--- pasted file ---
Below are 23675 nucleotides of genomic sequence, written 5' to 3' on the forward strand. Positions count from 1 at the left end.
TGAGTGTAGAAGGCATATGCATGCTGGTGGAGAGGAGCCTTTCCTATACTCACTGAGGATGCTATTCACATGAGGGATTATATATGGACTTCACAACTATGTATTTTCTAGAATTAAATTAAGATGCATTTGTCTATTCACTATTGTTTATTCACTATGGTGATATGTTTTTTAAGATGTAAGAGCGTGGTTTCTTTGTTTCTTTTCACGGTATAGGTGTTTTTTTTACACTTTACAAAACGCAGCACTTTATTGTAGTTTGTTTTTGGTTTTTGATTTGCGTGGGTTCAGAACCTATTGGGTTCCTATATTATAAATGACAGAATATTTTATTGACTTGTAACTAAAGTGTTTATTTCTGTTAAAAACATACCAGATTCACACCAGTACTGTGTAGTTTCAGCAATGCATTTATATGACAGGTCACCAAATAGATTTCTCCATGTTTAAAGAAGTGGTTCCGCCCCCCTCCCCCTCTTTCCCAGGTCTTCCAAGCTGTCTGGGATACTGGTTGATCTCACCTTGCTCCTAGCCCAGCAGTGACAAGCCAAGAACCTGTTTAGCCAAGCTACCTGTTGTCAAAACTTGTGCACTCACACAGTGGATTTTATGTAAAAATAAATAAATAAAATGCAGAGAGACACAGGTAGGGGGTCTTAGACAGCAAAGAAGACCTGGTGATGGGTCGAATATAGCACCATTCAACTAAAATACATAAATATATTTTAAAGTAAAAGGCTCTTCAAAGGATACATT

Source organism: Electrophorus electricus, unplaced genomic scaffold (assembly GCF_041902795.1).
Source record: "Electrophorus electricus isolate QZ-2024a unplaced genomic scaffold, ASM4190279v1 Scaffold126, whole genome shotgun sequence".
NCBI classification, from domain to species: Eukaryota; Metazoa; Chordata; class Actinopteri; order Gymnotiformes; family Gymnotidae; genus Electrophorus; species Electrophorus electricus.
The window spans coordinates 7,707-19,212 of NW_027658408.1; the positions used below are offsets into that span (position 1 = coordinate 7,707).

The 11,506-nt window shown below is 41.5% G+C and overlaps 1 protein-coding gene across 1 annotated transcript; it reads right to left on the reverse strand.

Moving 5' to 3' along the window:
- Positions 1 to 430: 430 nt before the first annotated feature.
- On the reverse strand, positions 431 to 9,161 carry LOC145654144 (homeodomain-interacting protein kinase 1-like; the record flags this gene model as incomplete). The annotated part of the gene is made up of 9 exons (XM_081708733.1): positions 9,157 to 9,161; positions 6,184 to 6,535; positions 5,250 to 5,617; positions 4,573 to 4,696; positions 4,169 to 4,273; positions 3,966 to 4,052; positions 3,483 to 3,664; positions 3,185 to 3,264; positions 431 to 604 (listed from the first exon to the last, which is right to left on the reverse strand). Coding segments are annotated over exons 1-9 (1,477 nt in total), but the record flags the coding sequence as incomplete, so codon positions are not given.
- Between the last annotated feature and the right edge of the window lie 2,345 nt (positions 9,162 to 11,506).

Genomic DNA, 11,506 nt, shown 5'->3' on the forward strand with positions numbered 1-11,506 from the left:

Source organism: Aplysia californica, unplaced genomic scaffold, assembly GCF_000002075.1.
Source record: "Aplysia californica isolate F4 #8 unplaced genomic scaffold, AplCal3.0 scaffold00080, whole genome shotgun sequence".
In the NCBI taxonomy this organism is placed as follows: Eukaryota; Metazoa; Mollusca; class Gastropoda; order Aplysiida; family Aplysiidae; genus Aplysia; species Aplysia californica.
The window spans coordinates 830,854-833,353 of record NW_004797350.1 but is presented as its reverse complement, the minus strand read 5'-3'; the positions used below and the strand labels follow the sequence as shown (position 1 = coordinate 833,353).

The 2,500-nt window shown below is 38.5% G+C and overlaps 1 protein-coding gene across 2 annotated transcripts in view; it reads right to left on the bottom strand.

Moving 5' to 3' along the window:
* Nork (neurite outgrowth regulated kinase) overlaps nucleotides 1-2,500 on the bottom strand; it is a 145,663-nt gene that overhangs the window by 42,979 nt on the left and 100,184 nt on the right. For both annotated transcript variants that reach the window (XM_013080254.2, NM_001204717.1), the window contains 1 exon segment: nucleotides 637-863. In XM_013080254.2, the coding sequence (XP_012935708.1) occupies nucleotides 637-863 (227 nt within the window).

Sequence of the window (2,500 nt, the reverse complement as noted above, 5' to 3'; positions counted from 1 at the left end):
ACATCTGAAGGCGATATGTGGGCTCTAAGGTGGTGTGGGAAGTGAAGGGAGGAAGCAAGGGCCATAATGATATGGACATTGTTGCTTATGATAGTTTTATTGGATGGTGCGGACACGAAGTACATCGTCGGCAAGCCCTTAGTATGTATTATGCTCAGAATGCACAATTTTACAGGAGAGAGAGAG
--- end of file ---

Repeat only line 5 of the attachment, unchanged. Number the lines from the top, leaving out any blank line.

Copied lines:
NCBI classification, from domain to species: Eukaryota; Metazoa; Chordata; class Actinopteri; order Gymnotiformes; family Gymnotidae; genus Electrophorus; species Electrophorus electricus.